So What is Celiac Disease?
Celiac disease is an immune-mediated permanent intolerance to gluten found in wheat, rye and barley. Traditionally considered uncommon, the disease was simply thought of as a gastrointestinal disorder recognized, if at all, in early childhood with the introduction of cereals into the diet. With our growing awareness of the various manifestations of this disease we now understand it to be a relatively common disease affecting approximately 1% of the general U.S. population. Celiac disease is a multi-system disorder and presentation may occur at any age in both sexes under a wide variety of clinical circumstances:
Classic Celiac Disease
Gastrointestinal (GI) Symptoms – Pain;D iarrhea/Constipation; Steatorrhea(fatty, frothy, or foul smelling stools); flatulence; Vomiting; Distention and Weight Loss. Manifestations of malabsorption may include; anemia from iron, folate and B12 deficiencies; coagulopathy from vitamin K deficiency and hypocalcemia from vitamin D deficiency.
Celiac Disease with Atypical Symptoms
Some manifestations may predominate with little or no GI symptoms. A key example is dermatitis herpetiformis characterized by itchy, blistering lesions on the extensor surfaces of the extremities and trunk. Other examples include; iron deficiency anemia that is unresponsive to treatment with oral iron; persistent aphthous ulcers, arthritis, delayed puberty and infertility to name a few. Children may present with behavioral problems including depression, irritability and impaired scholastic performance.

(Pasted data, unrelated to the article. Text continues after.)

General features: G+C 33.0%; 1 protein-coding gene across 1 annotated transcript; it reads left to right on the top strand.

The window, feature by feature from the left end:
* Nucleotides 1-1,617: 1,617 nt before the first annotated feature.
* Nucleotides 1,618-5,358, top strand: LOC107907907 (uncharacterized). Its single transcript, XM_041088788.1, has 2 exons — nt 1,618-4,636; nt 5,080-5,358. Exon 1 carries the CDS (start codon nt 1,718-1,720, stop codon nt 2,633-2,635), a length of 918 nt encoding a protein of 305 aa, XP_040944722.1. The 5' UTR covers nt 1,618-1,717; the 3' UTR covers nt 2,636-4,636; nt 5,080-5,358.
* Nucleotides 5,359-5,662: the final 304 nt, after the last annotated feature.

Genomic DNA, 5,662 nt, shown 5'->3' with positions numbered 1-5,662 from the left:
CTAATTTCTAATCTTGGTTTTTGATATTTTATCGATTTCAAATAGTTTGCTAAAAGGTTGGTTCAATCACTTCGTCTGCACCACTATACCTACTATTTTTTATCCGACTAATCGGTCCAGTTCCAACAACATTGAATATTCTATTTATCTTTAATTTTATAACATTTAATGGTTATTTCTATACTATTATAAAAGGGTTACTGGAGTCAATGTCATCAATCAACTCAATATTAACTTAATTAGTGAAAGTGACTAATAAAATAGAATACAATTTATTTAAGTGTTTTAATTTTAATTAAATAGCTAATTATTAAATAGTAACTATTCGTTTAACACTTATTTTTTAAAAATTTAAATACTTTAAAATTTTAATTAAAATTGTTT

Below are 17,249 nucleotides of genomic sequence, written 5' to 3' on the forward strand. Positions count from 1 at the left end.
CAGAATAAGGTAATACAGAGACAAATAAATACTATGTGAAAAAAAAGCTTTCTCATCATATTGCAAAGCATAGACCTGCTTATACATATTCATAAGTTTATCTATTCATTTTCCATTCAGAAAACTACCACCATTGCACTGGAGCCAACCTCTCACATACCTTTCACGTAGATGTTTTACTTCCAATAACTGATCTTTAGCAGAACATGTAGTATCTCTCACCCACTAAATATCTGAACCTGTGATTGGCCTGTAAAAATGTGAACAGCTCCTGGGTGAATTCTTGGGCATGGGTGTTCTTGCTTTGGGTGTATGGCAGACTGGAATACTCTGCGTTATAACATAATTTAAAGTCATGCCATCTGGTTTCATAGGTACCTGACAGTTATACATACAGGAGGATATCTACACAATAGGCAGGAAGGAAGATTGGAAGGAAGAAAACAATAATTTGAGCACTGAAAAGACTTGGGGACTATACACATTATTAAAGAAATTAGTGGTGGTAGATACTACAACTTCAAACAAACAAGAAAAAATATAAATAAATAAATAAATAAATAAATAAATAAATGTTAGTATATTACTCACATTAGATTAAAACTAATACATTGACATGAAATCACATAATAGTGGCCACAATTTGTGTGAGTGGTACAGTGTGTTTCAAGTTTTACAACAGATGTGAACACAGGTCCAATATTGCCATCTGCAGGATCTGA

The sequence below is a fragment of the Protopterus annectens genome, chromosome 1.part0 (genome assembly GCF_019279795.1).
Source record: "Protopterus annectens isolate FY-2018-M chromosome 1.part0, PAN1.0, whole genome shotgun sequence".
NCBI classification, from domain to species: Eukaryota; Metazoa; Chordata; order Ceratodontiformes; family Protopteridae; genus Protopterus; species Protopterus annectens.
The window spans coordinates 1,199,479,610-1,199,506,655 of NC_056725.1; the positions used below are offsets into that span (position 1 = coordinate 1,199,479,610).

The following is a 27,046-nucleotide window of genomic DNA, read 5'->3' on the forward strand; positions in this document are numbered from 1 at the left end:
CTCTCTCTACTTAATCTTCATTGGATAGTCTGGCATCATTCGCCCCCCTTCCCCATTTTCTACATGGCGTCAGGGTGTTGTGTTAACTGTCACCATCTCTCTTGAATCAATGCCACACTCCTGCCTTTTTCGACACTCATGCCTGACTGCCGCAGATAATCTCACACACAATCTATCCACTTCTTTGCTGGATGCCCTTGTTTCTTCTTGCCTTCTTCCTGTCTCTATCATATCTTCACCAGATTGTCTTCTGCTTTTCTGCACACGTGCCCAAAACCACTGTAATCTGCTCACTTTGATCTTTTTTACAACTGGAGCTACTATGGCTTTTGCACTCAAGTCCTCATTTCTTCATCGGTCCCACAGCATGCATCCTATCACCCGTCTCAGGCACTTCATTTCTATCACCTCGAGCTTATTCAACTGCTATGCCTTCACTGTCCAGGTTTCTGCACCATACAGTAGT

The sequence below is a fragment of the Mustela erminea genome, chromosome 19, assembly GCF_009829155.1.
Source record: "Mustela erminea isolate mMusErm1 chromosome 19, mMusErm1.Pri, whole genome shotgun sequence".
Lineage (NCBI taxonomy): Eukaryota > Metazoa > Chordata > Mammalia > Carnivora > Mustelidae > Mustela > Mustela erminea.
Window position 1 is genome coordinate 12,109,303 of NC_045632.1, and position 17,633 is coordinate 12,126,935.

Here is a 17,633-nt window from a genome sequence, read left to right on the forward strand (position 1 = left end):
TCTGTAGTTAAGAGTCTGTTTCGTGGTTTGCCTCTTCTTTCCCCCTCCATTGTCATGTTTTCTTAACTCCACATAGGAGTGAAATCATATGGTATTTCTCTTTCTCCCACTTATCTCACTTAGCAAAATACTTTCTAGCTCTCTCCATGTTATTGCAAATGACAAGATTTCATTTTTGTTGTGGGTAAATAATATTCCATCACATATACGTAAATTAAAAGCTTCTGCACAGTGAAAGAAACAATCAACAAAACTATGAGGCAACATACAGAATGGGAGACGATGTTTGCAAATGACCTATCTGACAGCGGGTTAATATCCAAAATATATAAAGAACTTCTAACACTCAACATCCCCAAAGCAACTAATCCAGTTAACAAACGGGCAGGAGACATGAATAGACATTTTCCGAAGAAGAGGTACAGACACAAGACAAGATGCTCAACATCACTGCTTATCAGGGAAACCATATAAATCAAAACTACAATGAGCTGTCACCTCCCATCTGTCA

Silent Celiac Disease
Individuals are asymptomatic but have positive blood test and intestinal villous atrophy on biopsy. Diagnosis in these cases most often comes from a routine screening of high risk individuals or biopsy performed for another reason say during a colonoscopy. High risk individuals include for example:
First – and second-degree relatives of individuals with celiac disease.
People with Type 1 diabetes mellitus or other autoimmune disorder.
Down syndrome and other genetic disorder.
Individuals with selective IgA deficiency.
Latent Celiac Disease
Asymptomatic individuals with positive blood tests but no villous atrophy on biopsy. Over time these patients develop symptoms and/ or histological changes. Many of these people may have a long history of imbalanced gut flora, dysbiosis as it is called, and this could be a result or even a potential cause of the problem to begin with some speculate.
There are various blood tests that can be used to screen for this condition which involve investigating for Celiac Antibody Profiles through Serum or whole Blood. If these are inconclusive, “simply” eliminating gluten containing grains in all forms from the diet can be very convincing if it is problematic.